Letter to the Editor: MISA and 10 Hillside Deed’s 35′ Height Restriction

Screen Shot 2014-08-04 at 1.17.10 PM

To The Editor:​


When MISA was first proposed as a $15 million high school auditorium renovation in 2007, the Board of Education moved it to the top of its educational priorities list, citing the abysmal acoustic characteristics of the existing auditorium.  Judging from recent photographs, the new auditorium will sound worse.

Perkins+Will, the architect hired by BOE, immediately determined the existing auditorium was not high enough: “the interior height of the new auditorium, from the top of the stage to the bottom of the ceiling, cannot be less than 67 feet, or the acoustics will be awful.”

​To comply with​ a 10 Hillside Road​ deed restriction prohibiting any structure more than 35 feet above grade level, P+W proposed a new building that would not require a variance.  By adding “Music Instruction Space” to the project, it suggested BOE could mask the fact the new building would cost twice as much as the originally proposed auditorium renovation.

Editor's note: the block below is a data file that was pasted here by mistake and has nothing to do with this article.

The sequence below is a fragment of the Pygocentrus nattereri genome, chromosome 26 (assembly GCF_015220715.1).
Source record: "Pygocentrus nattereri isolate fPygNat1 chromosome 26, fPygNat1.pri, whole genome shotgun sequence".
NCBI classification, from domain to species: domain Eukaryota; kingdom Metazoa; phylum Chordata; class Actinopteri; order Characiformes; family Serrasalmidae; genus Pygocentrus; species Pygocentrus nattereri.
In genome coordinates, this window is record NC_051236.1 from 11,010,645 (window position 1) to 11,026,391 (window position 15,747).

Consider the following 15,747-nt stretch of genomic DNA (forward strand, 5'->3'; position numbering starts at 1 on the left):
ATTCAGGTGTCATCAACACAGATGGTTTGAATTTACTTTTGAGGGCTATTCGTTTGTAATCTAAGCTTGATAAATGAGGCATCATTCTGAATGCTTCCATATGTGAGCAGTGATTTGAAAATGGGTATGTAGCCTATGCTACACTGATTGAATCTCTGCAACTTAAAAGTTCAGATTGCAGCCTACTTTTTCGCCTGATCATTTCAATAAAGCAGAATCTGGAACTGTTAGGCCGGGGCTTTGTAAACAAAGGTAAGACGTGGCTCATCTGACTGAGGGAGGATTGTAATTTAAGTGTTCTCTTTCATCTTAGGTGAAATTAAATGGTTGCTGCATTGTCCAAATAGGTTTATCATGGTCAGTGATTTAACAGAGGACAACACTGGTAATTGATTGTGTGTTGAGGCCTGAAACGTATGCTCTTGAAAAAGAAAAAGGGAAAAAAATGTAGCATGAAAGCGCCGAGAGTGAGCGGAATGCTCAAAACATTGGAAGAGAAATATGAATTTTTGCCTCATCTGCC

P+W’s plan for a “Performing Arts Center and Music Instruction Space”, included a building 35 feet below grade level, and 35 feet above grade level, to accommodate both the height restriction, and the 67 foot high interior space requirement.  This plan was first presented to the public on Oct. 7, 2007, and was subsequently submitted to The Selectmen ​as a​ “Municipal Improvement”.

Immediately upon starting excavation on July 1, 2011, workmen reported the site had been filled with chemicals subject to the Toxic Substances Control Act (TSCA).

On December 3, 2012 The Department of Public Works obtained a TSCA “Conditional Approval” allowing BOE to “encapsulate” all remaining PCBs inside the “MISA Footprint”.  Federal restrictions on this “compliant cap” pushed most of the MISA foundation out of the ground, and required Greenwich Planning and Zoning Commission approval.

BOE neither sought nor obtained required permits for soil remediation or a higher building.  Instead, it appears, they have built MISA lower, atop a non-compliant PCB cap that has already leaked PCBs into the MISA foundation.

I can’t wait to hear how it sounds.

Bill Effros

Greenwich, CT